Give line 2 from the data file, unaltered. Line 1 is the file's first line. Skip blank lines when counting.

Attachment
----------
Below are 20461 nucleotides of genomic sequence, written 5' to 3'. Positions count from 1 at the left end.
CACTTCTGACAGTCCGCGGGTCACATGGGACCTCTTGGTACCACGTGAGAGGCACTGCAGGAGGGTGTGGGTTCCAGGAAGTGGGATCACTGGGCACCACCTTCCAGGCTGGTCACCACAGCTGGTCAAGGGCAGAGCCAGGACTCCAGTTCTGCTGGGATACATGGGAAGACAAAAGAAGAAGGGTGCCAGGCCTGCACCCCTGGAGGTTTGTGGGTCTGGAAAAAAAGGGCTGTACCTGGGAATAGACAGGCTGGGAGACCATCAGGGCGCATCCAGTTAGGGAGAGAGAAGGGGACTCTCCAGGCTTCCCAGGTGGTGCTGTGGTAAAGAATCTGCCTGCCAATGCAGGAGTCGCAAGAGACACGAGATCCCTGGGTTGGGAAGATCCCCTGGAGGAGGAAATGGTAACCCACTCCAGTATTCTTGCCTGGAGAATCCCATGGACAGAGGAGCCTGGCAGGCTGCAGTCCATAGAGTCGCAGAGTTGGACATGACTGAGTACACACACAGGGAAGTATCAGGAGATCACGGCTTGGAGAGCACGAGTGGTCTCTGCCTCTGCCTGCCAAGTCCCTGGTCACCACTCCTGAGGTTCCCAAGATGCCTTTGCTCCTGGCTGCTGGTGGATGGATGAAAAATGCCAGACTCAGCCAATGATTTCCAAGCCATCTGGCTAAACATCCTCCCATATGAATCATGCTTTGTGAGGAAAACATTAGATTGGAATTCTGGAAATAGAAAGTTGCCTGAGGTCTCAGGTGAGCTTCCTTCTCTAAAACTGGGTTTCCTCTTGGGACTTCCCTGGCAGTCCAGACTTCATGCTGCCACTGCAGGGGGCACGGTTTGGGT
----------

CACTTCTGACAGTCCGCGGGTCACATGGGACCTCTTGGTACCACGTGAGAGGCACTGCAGGAGGGTGTGGGTTCCAGGAAGTGGGATCACTGGGCACCACCTTCCAGGCTGGTCACCACAGCTGGTCAAGGGCAGAGCCAGGACTCCAGTTCTGCTGGGATACATGGGAAGACAAAAGAAGAAGGGTGCCAGGCCTGCACCCCTGGAGGTTTGTGGGTCTGGAAAAAAAGGGCTGTACCTGGGAATAGACAGGCTGGGAGACCATCAGGGCGCATCCAGTTAGGGAGAGAGAAGGGGACTCTCCAGGCTTCCCAGGTGGTGCTGTGGTAAAGAATCTGCCTGCCAATGCAGGAGTCGCAAGAGACACGAGATCCCTGGGTTGGGAAGATCCCCTGGAGGAGGAAATGGTAACCCACTCCAGTATTCTTGCCTGGAGAATCCCATGGACAGAGGAGCCTGGCAGGCTGCAGTCCATAGAGTCGCAGAGTTGGACATGACTGAGTACACACACAGGGAAGTATCAGGAGATCACGGCTTGGAGAGCACGAGTGGTCTCTGCCTCTGCCTGCCAAGTCCCTGGTCACCACTCCTGAGGTTCCCAAGATGCCTTTGCTCCTGGCTGCTGGTGGATGGATGAAAAATGCCAGACTCAGCCAATGATTTCCAAGCCATCTGGCTAAACATCCTCCCATATGAATCATGCTTTGTGAGGAAAACATTAGATTGGAATTCTGGAAATAGAAAGTTGCCTGAGGTCTCAGGTGAGCTTCCTTCTCTAAAACTGGGTTTCCTCTTGGGACTTCCCTGGCAGTCCAGACTTCATGCTGCCACTGCAGGGGGCACGGTTTGGGT